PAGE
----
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Investment law leads to more investment: A faulty premise?

If a government ratifies investment treaties and provides foreigners with access to investor-state arbitration, they will receive additional foreign investment. This has been the premise of investment law for over 50 years. Is it true? Two decades of studies testing this premise have been inconclusive (as Bonnitcha, Poulsen, and Waibel summarize). Since statistics on foreign investment are notoriously unreliable, they are unlikely to provide a clear answer anytime soon.

We can, however, answer a slightly different question: when officials drafted investment treaties and arbitration, did they expect them to facilitate more investment? The answer that emerges from internal discussions among officials in the UK and the US is clear: no.

American and British officials did not expect additional investment

In fact, American and British officials supported treaties and arbitration because they would not lead to additional investment. For decades after World War II, the British government faced a balance of payments problem, and was unwilling to facilitate outward investment. In 1967, a British official explained how the government assessed proposals:

[I]nsofar as they protect existing investment, they are welcome, insofar as they stimulate new investment, they are unwelcome. The balance of our interests determines our attitude to each project. In the present case [the ICSID Convention] our view has been that the balance works to our advantage since we do not expect the existence of the Centre to give any major stimulus to new investment at a rate in the short term (Letter from W. S. Ryrie to J. M. Stevens, January 1967).

Similarly, the American government began exploring whether or not to initiate a bilateral investment treaty (BIT) program in the late 1970s, when the US government’s policy was investment neutrality—equal inflows and outflows of investment. American officials went out of their way to say that the treaties would not promote investment, because they feared labor unions would oppose a government that promoted outflows of investment (Vandevelde p. 162). American officials believed that BITs “would not constitute a departure from the investment neutrality we seek” (Memo from Herbert J. Hansell and Julius L. Katz to Mr Cooper, August 1977). “No specific actions are required to promote investment,” they noted, and all treaty provisions are “directed at investment protection or dispute settlement” (Memo from Richard T. McCormack to Mr Wallis, October 1982). When the American government was serious about promoting outward investment, officials discussed other initiatives, like targeted tax concessions or political risk insurance.

 Would investment law have a more ECHR-like balance without the premise of additional investment?

Yet a belief that investment treaties promoted investment was cultivated, especially among potential treaty partners. After meetings in six European countries in 1977, an American official marveled at the dual messages: “the ‘protection’ function of the [treaties] is stressed at home while the ‘promotion’ aspect is stressed with the potential treaty partner” (Memo from Stephen Bond to the Files, July 1977). Promotion was emphasized to certain audiences, but not because there was evidence of it.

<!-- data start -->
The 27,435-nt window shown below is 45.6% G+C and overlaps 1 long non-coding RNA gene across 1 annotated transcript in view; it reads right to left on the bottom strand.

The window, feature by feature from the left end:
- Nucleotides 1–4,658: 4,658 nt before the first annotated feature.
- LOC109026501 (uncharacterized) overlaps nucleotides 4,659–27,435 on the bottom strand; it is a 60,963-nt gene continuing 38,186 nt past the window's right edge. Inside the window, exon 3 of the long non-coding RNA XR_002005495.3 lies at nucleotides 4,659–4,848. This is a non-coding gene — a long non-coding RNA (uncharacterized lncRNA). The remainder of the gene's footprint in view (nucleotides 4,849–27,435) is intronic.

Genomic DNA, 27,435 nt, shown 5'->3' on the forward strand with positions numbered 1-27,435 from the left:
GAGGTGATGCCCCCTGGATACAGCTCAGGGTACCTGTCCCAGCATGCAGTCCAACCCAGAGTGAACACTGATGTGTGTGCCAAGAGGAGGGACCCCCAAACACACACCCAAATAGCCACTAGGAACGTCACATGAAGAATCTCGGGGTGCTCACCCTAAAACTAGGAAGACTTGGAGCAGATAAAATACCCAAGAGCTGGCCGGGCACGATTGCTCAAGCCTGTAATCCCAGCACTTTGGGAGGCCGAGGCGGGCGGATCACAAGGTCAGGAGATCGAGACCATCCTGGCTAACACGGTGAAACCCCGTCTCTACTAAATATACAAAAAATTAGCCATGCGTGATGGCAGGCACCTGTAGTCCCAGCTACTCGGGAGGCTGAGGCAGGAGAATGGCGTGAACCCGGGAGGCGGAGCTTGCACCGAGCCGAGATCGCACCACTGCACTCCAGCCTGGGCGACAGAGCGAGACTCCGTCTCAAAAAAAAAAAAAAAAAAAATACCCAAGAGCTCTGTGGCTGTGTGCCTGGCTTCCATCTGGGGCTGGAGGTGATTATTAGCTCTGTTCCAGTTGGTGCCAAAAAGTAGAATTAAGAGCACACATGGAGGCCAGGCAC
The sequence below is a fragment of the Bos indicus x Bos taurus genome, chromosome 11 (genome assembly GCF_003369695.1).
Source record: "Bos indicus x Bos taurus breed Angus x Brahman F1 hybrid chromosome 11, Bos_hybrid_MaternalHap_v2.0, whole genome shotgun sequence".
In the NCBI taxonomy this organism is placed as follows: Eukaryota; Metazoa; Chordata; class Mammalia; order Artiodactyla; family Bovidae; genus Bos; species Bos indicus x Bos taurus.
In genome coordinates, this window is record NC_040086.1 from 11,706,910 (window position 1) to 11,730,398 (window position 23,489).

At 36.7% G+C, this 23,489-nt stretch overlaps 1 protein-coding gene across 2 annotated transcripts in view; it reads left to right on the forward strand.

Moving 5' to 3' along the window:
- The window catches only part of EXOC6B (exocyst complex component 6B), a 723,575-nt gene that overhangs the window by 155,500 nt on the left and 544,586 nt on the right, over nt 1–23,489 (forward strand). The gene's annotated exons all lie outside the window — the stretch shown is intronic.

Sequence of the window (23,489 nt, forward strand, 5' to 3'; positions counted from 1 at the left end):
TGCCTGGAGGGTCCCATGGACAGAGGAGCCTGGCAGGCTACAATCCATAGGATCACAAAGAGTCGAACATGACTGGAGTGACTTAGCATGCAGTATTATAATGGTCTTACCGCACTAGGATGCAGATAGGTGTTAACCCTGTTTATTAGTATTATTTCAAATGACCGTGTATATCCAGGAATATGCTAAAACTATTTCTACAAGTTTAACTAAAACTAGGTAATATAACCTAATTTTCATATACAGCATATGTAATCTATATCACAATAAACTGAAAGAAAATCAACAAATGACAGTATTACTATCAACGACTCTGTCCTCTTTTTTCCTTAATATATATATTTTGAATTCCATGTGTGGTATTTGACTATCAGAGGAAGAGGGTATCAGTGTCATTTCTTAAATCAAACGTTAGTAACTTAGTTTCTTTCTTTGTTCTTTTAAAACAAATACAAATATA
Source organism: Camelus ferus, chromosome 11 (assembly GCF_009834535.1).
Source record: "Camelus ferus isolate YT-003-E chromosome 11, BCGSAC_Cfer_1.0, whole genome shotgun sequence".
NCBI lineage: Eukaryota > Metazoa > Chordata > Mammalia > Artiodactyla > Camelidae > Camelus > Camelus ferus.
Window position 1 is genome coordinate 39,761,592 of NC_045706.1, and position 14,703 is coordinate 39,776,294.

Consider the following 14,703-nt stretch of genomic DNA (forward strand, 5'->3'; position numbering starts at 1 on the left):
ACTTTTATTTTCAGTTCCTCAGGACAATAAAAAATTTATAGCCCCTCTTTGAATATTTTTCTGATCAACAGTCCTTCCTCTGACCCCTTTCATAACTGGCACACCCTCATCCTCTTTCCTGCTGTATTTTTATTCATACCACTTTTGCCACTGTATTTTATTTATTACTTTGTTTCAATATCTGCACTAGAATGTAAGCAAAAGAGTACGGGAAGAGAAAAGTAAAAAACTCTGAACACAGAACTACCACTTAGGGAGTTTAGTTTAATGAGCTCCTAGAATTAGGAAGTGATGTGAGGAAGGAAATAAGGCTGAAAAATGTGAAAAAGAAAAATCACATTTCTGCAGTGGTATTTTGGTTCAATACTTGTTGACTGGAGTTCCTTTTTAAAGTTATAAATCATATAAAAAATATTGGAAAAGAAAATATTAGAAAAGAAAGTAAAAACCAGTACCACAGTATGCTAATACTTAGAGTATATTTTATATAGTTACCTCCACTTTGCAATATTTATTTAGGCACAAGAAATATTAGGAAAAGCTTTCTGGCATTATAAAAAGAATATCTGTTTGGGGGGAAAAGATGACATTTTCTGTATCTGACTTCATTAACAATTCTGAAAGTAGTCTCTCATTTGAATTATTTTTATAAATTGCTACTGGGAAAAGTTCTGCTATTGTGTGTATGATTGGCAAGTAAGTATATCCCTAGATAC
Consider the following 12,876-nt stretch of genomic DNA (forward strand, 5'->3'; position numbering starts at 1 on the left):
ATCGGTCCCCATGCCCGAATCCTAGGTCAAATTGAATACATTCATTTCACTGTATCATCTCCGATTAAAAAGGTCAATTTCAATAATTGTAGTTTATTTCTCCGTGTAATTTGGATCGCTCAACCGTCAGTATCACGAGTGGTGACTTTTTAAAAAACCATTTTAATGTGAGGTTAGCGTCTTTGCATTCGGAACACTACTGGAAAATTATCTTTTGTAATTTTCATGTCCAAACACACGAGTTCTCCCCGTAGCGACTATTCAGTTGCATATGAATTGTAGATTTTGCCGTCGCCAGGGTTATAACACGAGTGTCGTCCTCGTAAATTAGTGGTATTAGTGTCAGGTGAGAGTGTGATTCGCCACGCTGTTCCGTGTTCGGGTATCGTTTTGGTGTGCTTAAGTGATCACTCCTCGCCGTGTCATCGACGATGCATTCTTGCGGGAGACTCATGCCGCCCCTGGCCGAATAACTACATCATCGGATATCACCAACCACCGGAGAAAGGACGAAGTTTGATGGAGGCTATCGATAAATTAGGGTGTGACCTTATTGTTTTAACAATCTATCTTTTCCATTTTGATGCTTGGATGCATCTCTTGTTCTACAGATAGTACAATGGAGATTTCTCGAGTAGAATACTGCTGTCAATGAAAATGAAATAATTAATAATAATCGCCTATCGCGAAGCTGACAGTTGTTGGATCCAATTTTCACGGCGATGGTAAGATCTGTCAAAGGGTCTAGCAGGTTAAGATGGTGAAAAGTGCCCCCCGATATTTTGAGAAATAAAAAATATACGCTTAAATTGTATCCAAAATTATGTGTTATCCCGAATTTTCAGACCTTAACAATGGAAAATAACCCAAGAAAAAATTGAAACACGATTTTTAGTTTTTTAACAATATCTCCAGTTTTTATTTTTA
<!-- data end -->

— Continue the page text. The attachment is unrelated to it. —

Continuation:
Impact assessments: conspicuously absent 

The impact of investment treaties has long been assumed rather than assessed. While in trade negotiations, governments often produce impact studies that galvanize legislative debate and wider public discussion, impact assessments were usually absent from investment treaty negotiations.

Even international organizations known for producing economic data have avoided assessing the impact of investment treaties. Despite having a research department with more expertise regarding investment statistics than any university, and despite being involved with investor-state arbitration since the 1960s, the World Bank has never produced evidence that investment law facilitates investment. The first and only statistical paper from the World Bank found “little evidence that BITs have stimulated additional investment.”

Investment law without additional investment
For governments seeking to attract investment, treaties and arbitration were presented using a logic of consequences: give foreign investors additional rights and you will receive additional investment. But what if there is no additional investment?

What if governments approached investment law using a logic of appropriateness—in which laws are followed because they are seen as natural, right, and legitimate, not because of an external reward? What rights would governments give foreign investors then?

This is not a speculative question: it is exactly what governments did in Article 1 Protocol 1 of the European Convention of Human Rights (ECHR). In fact, the right to property in the ECHR and the first BITs were drafted in the same years, by the same conservative European governments. Yet they are markedly different. Article 1 Protocol 1 was built to balance private property rights with the public interest, and refining this balance in the crucible of complex, controversial cases has helped define the European Court of Human Rights (Article 1 Protocol 1 is the second most litigated ECHR provision).

Governments do not uphold the ECHR right to property because they hope to receive additional investment by doing so. They uphold this right because, by and large, it seems appropriate. Would investment law have a more ECHR-like balance without the premise of additional investment?

Featured image credit: Street Art by Alex Proimos. CC-BY-2.0 via Wikimedia Commons.

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